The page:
We live in the future – to me, two parts of the future being NOW are voice control of computers (and Siri on the iPhone 4s is the first quite effective example of that) – and CSI type forensics with photos (my first real memory of which was watching Harrison Ford zoom in on images in what remains pretty much my favourite movie of all time, Blade Runner (Director’s or Final Cut, please!).
Anyway, there are some very interesting developments on the horizon for image sharpness.
The first is effective de-blurring – not just a crude sharpen filter like all the ones currently on offer, but real effective recovery of ‘lost’ detail. Still a ways to go with this one but the results are beginning to look very impressive. Full details at this Adobe blog post.
This goes hand in hand with soon-upcoming developments in the area of ‘complete focus’ – that is, RAW shots that contain every point in focus from front to back, and simple tools to choose the point of focus, and the desired depth of field, in post production when RAW processing. You can go from pin sharp, front to back landscape photography style to nothing but the eyes romantic blurry background type shot – all in post production with easy tools.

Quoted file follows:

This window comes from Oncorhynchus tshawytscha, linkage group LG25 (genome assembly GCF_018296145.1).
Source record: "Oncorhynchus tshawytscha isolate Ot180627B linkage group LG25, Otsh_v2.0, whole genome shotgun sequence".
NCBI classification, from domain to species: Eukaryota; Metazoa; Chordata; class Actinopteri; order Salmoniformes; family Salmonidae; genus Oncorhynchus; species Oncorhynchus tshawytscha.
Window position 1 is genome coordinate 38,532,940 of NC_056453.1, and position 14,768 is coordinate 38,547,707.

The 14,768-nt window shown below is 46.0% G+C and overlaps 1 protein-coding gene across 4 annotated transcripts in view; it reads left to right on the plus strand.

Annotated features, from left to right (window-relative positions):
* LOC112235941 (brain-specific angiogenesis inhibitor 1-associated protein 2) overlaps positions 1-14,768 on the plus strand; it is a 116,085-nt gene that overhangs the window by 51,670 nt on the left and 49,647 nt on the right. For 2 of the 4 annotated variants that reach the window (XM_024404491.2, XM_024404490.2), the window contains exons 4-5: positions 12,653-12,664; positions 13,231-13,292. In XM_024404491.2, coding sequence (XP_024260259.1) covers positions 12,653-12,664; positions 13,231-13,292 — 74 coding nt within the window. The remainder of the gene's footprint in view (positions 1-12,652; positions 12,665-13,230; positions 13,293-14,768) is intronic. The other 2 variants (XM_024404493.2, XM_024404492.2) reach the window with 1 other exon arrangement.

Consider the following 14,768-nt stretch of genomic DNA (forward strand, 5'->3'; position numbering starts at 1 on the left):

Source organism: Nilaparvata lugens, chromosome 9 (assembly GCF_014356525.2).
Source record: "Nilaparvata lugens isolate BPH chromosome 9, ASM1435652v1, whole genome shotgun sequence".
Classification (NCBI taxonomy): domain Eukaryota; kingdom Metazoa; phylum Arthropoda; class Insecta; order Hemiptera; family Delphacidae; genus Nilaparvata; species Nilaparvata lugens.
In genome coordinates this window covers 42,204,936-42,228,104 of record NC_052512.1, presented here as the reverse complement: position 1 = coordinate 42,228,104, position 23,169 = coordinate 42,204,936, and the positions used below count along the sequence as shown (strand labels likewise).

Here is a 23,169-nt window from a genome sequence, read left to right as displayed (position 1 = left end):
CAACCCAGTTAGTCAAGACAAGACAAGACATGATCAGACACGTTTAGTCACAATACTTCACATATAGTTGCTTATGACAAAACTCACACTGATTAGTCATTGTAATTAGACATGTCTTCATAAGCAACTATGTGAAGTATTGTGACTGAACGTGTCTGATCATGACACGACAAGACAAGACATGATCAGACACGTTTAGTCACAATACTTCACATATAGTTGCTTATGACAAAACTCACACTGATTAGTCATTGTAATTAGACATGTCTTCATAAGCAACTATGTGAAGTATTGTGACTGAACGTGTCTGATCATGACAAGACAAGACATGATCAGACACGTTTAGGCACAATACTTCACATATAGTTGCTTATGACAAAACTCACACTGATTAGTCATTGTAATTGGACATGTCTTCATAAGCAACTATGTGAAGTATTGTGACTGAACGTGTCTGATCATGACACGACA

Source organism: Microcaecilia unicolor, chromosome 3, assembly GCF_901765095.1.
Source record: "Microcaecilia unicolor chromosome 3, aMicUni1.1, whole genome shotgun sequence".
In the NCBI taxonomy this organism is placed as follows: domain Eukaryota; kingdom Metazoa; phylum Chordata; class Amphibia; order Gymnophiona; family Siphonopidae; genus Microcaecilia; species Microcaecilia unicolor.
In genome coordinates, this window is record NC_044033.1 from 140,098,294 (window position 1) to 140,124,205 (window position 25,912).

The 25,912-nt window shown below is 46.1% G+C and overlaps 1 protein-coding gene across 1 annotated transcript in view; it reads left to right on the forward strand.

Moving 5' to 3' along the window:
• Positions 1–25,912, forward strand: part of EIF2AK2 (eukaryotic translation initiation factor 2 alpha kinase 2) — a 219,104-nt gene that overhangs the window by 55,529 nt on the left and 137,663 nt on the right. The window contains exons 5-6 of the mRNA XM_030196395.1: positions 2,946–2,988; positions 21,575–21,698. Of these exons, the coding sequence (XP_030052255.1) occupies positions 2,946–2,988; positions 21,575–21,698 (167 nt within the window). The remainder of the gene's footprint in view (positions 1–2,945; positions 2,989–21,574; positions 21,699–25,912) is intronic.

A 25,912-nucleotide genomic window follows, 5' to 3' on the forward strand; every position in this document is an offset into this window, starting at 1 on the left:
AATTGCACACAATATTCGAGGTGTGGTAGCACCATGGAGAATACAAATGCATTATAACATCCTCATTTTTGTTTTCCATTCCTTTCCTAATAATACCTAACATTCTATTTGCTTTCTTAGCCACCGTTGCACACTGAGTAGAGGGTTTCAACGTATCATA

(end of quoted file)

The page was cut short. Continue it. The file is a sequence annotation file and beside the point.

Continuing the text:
Think about that for a second – this means never having to focus your camera again – and never missing focus because of crappy auto-focus decisions your camera made.
It will presumably be achieved by very very rapid ‘focus bracketing’. Several raw images taken in extremely rapid succession with the focus point moved from near to far – similar in concept to exposure bracketing. They’re calling it Focus Stacking.
Very exciting stuff. Currently there’s several software packages that can do this after the fact, but its slow and laborious. When it moves to hardware and becomes part of the standard RAW workflow, it’s going to open up some very interesting opportunities in capture.
- Jeff R -
Thanks for the profiles. I knew there would be a difference because everything I've read said there would be, but I guess seeing is believing. Even though I expected a difference I'm astonished at the difference in output quality - well worth the expense.